How to Make a Summery DIY Kimono From Scratch

by Gulsen
10 Materials
2 Hours

You can never go wrong with a DIY kimono. A kimono wrap is one of the most versatile clothing you’ll make. It will take you through every season and to any location. You will always look super chic by the pool, in the city, or at the club.

If you wanted to learn how to make a kimono from scratch or how to sew a kimono, this tutorial is for you. Let me show you how to make a kimono so you can wear it today!

Tools and materials:

  • 2-3 yards of fabric
  • Measuring tape
  • Tailor’s chalk
  • Pins
  • Serger
  • Sewing machine
  • Scissors
  • Your own t-shirt as a template
  • Pen & paper to record your measurements
  • Iron
Sketch of the DIY kimono

1. Make the DIY kimono pattern

Lay your own loose-fitting t-shirt on a flat surface. I'm using my Summer Vibes embroidered t-shirt from a previous tutorial. You’ll measure and mark the following measurements to determine your ideal kimono:

Taking measurements for the kimono
  • Measure the neckline horizontally. 
  • Measure the neckline vertically.
  • Measure across below the bustline to determine the waistline.
  • Measure the sleeve length from the neck, past your shoulders, down to your preferred sleeve length. In this tutorial, I wanted it to reach my wrist.
  • Measure your sleeve width. I wanted about 12 inches (30 cm) but you can make it wider if you choose.
  • Measure your preferred length starting from the center of the back of your neck all the way down.
DIY kimono pattern

Make the DIY kimono pattern by following the video from 1:35 to 4:30.

Collar, cuff, and belt patterns

You’ll also make the collar, cuffs, and belt. 

Cutting the fabric

Cut the fabric.

Serging the raw edges

Serge all the raw edges except for the neckline.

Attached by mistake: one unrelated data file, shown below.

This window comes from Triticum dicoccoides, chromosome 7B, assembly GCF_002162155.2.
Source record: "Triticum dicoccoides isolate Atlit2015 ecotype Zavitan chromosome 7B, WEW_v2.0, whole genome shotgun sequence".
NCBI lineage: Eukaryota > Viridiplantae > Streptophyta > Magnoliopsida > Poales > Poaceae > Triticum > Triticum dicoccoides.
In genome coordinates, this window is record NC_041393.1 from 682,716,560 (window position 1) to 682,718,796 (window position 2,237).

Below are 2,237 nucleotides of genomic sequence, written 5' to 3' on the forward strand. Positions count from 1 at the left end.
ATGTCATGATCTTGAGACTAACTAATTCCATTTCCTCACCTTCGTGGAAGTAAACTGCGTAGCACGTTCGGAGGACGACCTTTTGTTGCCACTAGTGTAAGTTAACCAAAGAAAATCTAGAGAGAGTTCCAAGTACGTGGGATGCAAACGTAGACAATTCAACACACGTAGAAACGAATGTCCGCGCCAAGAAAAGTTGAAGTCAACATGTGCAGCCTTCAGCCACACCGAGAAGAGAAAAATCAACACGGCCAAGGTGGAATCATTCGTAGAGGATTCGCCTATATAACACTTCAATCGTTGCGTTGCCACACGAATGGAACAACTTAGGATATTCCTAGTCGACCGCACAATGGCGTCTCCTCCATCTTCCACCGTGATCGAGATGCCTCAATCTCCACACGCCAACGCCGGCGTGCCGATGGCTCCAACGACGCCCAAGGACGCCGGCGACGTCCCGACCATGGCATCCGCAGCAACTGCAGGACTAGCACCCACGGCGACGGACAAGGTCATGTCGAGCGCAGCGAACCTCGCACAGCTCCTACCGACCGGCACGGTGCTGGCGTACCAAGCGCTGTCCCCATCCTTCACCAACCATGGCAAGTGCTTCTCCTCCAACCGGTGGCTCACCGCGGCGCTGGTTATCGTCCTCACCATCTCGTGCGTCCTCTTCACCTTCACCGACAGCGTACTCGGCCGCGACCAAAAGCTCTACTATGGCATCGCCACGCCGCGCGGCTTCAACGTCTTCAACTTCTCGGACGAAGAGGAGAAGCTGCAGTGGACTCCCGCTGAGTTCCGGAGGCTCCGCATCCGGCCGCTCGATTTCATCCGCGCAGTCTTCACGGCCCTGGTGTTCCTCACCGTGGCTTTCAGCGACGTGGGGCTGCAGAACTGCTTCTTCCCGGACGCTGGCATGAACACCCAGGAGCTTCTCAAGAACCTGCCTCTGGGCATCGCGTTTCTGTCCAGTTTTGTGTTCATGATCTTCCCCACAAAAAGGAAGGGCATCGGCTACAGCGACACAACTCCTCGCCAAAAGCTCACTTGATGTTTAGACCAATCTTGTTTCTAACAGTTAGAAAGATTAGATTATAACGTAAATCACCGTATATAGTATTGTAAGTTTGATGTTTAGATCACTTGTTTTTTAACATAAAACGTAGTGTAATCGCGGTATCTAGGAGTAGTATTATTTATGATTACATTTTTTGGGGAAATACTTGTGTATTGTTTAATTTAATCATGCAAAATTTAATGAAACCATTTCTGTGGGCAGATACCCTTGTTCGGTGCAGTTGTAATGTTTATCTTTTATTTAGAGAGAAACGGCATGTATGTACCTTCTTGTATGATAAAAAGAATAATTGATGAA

Pinning the front and back pieces together

2. Assemble the kimono

Place the back piece of the kimono with the right side facing up. Lay the two front pieces of the kimono right side facing down. Align the shoulders.

Pin the shoulders and side seams together. Sew the pinned areas about ¼ inch from the edge. 

Pressing the collar, cuffs, and belt

Press the collar, cuffs, and belt pieces. Fold the long collar piece in half, wrong sides together. Press again.

Placing the collar piece

Place the collar piece, starting at the bottom all the way across the neckline and back down again pinning the raw edges together. Sew into position. Topstitch along the seam on the right side of the fabric.

Attaching cuffs to the kimono

3. Attach the cuffs

Sew the folded cuff pieces into a loop, then tuck the sleeves into the cuff. Line up the cuff and inner sleeve side seams. Line up the raw edges of the sleeve with the raw edge of the cuff. Pin in place.

How to make a kimono

Trim any excess seam allowance. Sew into position. Topstitch along the seam.

Making a belt for the kimono

4. Make the belt

Place the folded belt right sides together. Sew along the length and the width, leaving a 1½-inch hole along one seam. Insert your fingers or a long thin object into the hole to turn the belt inside out. Press to flatten. Topstitch.

How to sew a kimono

5. Final touches

Double fold the bottom of the kimono to hem. Press to flatten. Topstitch across the entire bottom.

DIY kimono

DIY kimono tutorial

Voila! You’re done making a DIY kimono. I love hearing from you so please let me know in the comments if you made this kimono. Tag me in your photos @gul_davies. 

Suggested materials:
  • 2-3 yards of fabric
  • Measuring tape
  • Tailor’s chalk
See all materials

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Join the conversation
2 of 3 comments
  • Peggy O'Brien Peggy O'Brien on Jul 31, 2022

    I love it! I have been wanting to make my daughter, grand-daughter and daughter-in-law a beach cover up! This would be perfect! Thanks so much!

  • Leslie Leslie on Aug 01, 2022

    Great tutorial thank you for sharing. Just to add to Shans' comments. If you do not have a serger you can cut your material with a pinking shear. The zig zag of the cut will help to stop fraying, OR you can sew a straight line a bit less than a 1/4 inch from the edges before you sew your seams. That sewn line will also help to stop fraying. Another seam you can do is called a Flat Feld Seam and you can see how that works by accessing You Tube.